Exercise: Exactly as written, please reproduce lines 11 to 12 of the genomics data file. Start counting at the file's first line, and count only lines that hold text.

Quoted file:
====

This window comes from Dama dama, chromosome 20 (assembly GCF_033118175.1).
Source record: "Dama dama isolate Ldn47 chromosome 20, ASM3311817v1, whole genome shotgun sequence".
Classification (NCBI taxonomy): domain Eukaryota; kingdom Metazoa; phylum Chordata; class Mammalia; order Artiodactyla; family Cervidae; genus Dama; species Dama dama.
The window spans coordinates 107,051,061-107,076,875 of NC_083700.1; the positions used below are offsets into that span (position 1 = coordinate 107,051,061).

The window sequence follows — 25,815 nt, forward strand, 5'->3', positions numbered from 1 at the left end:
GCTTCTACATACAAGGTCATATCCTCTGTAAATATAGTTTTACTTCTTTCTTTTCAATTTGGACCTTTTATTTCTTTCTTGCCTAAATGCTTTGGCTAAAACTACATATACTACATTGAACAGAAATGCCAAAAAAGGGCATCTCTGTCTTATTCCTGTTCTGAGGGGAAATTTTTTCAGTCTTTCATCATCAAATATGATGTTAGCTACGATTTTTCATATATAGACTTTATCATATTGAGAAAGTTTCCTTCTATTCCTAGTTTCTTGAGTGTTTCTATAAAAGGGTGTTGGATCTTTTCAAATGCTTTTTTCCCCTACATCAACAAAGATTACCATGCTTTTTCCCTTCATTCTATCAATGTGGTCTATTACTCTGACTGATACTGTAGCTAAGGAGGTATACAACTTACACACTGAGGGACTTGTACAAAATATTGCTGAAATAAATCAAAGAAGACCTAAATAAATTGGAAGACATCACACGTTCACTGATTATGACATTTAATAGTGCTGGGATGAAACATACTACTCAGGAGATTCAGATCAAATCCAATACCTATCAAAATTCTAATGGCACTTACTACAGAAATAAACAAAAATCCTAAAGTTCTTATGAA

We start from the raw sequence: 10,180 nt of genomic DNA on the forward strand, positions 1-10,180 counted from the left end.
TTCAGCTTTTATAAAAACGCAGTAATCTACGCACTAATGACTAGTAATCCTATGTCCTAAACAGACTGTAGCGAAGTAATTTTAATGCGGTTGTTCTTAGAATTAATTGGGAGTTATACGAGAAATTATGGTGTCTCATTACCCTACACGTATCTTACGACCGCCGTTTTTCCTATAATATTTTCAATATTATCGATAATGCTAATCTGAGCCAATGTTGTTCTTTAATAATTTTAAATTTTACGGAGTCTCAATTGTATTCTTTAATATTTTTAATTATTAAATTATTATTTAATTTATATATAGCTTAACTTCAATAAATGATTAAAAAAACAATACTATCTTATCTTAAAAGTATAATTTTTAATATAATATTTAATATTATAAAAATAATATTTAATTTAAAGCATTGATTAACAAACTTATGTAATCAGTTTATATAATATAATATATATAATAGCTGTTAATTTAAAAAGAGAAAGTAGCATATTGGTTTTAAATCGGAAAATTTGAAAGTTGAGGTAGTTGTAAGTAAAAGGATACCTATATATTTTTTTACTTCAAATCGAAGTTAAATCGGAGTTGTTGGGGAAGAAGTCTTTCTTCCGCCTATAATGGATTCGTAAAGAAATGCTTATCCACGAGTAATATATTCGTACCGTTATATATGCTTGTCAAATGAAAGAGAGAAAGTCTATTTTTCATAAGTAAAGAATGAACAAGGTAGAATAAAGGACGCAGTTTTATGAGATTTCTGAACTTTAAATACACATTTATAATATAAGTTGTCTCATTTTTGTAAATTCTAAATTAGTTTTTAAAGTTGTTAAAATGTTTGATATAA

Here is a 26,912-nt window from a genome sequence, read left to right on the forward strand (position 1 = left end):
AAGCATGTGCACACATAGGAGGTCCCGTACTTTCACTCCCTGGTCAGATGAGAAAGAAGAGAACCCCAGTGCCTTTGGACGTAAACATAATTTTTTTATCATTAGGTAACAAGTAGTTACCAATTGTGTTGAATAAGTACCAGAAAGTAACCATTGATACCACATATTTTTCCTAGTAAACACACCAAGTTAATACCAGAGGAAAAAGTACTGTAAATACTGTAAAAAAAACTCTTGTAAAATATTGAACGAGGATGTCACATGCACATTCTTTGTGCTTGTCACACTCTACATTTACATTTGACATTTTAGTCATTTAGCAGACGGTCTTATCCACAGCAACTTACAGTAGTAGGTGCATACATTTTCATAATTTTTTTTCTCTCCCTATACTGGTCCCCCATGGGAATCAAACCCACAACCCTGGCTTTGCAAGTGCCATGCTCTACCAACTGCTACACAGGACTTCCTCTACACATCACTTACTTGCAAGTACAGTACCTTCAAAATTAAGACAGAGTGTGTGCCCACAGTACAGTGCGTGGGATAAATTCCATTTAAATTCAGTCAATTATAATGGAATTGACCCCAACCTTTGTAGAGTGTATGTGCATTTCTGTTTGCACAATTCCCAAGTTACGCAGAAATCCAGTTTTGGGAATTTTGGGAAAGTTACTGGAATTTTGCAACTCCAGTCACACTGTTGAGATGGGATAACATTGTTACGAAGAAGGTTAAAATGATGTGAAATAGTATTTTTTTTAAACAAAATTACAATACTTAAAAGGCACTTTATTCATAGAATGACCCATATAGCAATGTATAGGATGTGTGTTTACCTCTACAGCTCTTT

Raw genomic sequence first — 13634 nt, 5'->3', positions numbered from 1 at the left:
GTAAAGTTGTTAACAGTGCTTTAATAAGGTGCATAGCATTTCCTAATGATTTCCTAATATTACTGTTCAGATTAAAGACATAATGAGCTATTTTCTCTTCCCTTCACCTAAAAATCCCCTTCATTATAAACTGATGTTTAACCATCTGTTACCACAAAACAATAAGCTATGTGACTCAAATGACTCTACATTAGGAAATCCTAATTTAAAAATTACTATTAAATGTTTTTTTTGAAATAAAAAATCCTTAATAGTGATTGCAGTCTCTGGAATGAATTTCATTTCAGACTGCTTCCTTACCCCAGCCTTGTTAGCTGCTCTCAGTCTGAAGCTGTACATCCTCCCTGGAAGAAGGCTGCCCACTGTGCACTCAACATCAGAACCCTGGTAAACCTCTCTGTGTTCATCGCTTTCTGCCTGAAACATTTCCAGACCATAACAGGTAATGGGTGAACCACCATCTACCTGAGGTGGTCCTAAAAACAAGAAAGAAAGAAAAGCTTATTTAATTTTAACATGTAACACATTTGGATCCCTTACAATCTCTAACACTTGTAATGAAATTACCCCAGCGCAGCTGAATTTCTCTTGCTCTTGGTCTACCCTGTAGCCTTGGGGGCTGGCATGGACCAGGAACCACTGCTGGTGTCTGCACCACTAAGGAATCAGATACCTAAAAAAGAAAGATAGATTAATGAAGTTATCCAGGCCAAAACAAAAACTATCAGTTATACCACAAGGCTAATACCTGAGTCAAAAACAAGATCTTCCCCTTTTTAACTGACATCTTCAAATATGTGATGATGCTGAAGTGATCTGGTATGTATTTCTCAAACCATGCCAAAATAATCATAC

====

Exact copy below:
Raw genomic sequence first — 13634 nt, 5'->3', positions numbered from 1 at the left:
GTAAAGTTGTTAACAGTGCTTTAATAAGGTGCATAGCATTTCCTAATGATTTCCTAATATTACTGTTCAGATTAAAGACATAATGAGCTATTTTCTCTTCCCTTCACCTAAAAATCCCCTTCATTATAAACTGATGTTTAACCATCTGTTACCACAAAACAATAAGCTATGTGACTCAAATGACTCTACATTAGGAAATCCTAATTTAAAAATTACTATTAAATGTTTTTTTTGAAATAAAAAATCCTTAATAGTGATTGCAGTCTCTGGAATGAATTTCATTTCAGACTGCTTCCTTACCCCAGCCTTGTTAGCTGCTCTCAGTCTGAAGCTGTACATCCTCCCTGGAAGAAGGCTGCCCACTGTGCACTCAACATCAGAACCCTGGTAAACCTCTCTGTGTTCATCGCTTTCTGCCTGAAACATTTCCAGACCATAACAGGTAATGGGTGAACCACCATCTACCTGAGGTGGTCCTAAAAACAAGAAAGAAAGAAAAGCTTATTTAATTTTAACATGTAACACATTTGGATCCCTTACAATCTCTAACACTTGTAATGAAATTACCCCAGCGCAGCTGAATTTCTCTTGCTCTTGGTCTACCCTGTAGCCTTGGGGGCTGGCATGGACCAGGAACCACTGCTGGTGTCTGCACCACTAAGGAATCAGATACCTAAAAAAGAAAGATAGATTAATGAAGTTATCCAGGCCAAAACAAAAACTATCAGTTATACCACAAGGCTAATACCTGAGTCAAAAACAAGATCTTCCCCTTTTTAACTGACATCTTCAAATATGTGATGATGCTGAAGTGATCTGGTATGTATTTCTCAAACCATGCCAAAATAATCATAC